What is it?
The first full expansion pack for The Sims 4.
Influenced by The Sims 3: Ambitions, The Sims 2: Open for Business
Reviewed on i7 960 @ 3.61GHz, 6GB RAM, HD 4870 X2
Alternatively The Sims 3: Ambitions
Copy protection Origin
Price £30 / $50
Release Out now
Publisher Electronic Arts
Developer The Sims Studio
Link Official site
When Kristie’s wife started disappearing every few nights, she could have accused her of cheating. She chose instead to believe Riley’s story that she was being regularly abducted by aliens and subjected to tests, and made it her life’s ambition to travel to their planet and find out why.
Sadly, after I spent literally an entire working day helping her, Kristie was only able to reach level 7 of the new scientist career before dying the day after her tormented wife, her only goal unfulfilled.
My experience with The Sims 4: Get to Work has been similar to actual working life, characterised by unobtainable goals and missed opportunities.
The new “active careers” aren’t difficult—in The Sims 4, even rocket science is trivial—but, as in real life, they demand time and energy. Before this expansion, time Sims spent at work was a break for the player. Now, time at home is spent on little more than recovery.
Travel to the new work venues with your Sims and you’re met with a to-do list and progress bar, the latter of which indicates when you’ll get a boost to job performance. There are usually a handful of actions available, but I normally went for the quickest or easiest task each time, which—again—is reflective of my real-life working experience.
New actions become available as your Sims climb the career ladder, and increased experience and responsibility are characterised well. Riley spent her first day as a medical intern chatting to coworkers, drinking coffee, and delivering meals to patients. As Kristie became the big name around the science lab she took to ordering coworkers to tend to the garden her to-do list had neglected.
Essentially, however, actions are meaningless. They’re well animated and initially entertaining, but they soon start to feel rote and disconnected from the fantasy.
The detective is the best example. It seems like the most involved career, as you travel to crime scenes and patrol the streets, but there’s no narrative to tie each case together. Ask for a witness statement and you’ll get no more than “Gavin provided an account of what they saw”. Evidence is unrelated junk—some graffiti, a shoe—that can be used on any case. Most interesting is tracking down suspects based on descriptions, but there’s no challenge: apply enough evidence to the case map and you’ll ensure a match.
More realistic is the retail side of this expansion. Customers enter your shop with a “just window shopping” status, but as you chat to them they become more “receptive to sales pitch” and will then wander over to an item for sale and wait impatiently for you to take their money. If you’ve never worked in retail, take it from me: this is pretty much exactly how it went down when I worked at a game shop.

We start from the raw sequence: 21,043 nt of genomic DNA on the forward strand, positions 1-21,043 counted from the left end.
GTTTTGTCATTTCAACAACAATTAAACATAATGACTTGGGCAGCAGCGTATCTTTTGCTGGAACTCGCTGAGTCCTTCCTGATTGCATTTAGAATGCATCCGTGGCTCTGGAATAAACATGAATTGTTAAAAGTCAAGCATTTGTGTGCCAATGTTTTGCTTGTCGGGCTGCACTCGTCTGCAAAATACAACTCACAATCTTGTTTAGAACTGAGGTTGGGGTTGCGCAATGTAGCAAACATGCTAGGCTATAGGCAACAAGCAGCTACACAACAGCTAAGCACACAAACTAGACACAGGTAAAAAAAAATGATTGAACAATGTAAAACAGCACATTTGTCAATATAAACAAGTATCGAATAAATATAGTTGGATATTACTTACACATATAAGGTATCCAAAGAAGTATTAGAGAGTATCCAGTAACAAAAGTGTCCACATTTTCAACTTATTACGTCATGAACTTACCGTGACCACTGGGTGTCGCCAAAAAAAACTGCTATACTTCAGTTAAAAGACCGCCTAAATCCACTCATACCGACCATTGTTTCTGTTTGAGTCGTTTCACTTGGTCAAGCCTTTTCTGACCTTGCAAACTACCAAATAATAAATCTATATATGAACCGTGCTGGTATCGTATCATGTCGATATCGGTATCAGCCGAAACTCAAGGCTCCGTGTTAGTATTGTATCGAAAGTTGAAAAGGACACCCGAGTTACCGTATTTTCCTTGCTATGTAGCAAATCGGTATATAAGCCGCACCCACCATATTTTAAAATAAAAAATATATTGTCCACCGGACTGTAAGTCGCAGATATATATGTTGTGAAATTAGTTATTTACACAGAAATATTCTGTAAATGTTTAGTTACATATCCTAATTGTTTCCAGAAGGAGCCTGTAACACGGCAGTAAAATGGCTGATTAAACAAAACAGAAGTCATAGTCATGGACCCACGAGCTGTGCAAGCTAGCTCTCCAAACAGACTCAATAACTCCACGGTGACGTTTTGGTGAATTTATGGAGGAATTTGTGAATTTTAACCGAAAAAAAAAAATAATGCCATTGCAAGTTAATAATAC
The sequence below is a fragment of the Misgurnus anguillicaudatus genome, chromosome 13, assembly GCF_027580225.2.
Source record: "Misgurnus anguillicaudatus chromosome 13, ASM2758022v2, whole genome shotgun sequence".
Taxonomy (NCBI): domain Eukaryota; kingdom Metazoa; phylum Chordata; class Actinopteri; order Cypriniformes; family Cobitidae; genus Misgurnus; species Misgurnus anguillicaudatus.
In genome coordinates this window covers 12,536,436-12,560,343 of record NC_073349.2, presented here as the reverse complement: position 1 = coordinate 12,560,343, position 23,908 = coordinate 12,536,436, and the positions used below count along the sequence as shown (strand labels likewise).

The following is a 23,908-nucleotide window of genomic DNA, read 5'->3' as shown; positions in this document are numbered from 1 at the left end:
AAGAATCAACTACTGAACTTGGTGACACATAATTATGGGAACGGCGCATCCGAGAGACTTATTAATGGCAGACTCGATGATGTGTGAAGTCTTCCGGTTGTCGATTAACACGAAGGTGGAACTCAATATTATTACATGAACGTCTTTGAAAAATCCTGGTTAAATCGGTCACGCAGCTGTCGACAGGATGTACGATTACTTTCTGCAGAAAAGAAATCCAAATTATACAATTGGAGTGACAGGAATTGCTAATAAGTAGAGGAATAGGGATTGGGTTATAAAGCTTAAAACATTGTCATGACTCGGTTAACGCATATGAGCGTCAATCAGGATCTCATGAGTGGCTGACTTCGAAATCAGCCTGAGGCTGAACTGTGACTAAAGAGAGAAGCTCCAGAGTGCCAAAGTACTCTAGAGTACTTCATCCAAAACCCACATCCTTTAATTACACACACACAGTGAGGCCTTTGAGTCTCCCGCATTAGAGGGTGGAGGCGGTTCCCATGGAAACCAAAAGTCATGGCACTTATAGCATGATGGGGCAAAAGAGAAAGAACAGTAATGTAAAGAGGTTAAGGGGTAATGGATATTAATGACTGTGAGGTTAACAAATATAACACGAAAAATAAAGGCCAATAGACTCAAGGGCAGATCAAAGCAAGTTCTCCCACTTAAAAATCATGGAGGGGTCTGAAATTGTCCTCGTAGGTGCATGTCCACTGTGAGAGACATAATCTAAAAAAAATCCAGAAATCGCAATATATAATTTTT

Retail is supposed to be where the new photography and baking skills tie in, especially because they’re relatively uninteresting on their own. My attempt to bolster my Sim’s clothes shop with baked goods near the till failed, however, as customers ignored them in favour of buying the mirrors. You can sell pretty much anything, which is cool, but more fool the customers who don’t realise it would be cheaper to get the stuff in Buy Mode (free, in the case of clothes).
Again, there’s a disconnect between your actions and the fantasy. While you can ask customers about their shopping preferences, you don’t actually gain any information that way. You can’t suggest that red is their colour and direct them towards that dress you’ve been trying to shift for ages. It doesn’t seem to matter what you choose to stock; people will buy it if you strike the right balance between advertising spend and price, which works on a storewide basis and can’t be set individually.
Despite the lack of depth, however, the common thread through these new careers is time commitment. Kristie never got above level 7 despite maxing out her progress bar nearly every day, and because you can’t switch control between two Sims in active careers Riley never made it past level 4. Those busy trying to reach the top won’t have time for much else, including the lifetime aspirations that previously guided my play; bizarrely, there are no new aspirations related to the new careers, so you’re stuck half-heartedly picking one that you might be able to manage at the weekends.
Active careers become the focus of your Sim’s life to such an extent that they feel almost like a separate—if shallow—game. It’ll take a few days to play each one through to the end, and there’s enough reward in the form of items and experiences to make you want to, but once you’ve done that the allure will likely wear off, and your Sims will go back to living the fuller lives available to them when they opt for a career that requires a lot less input.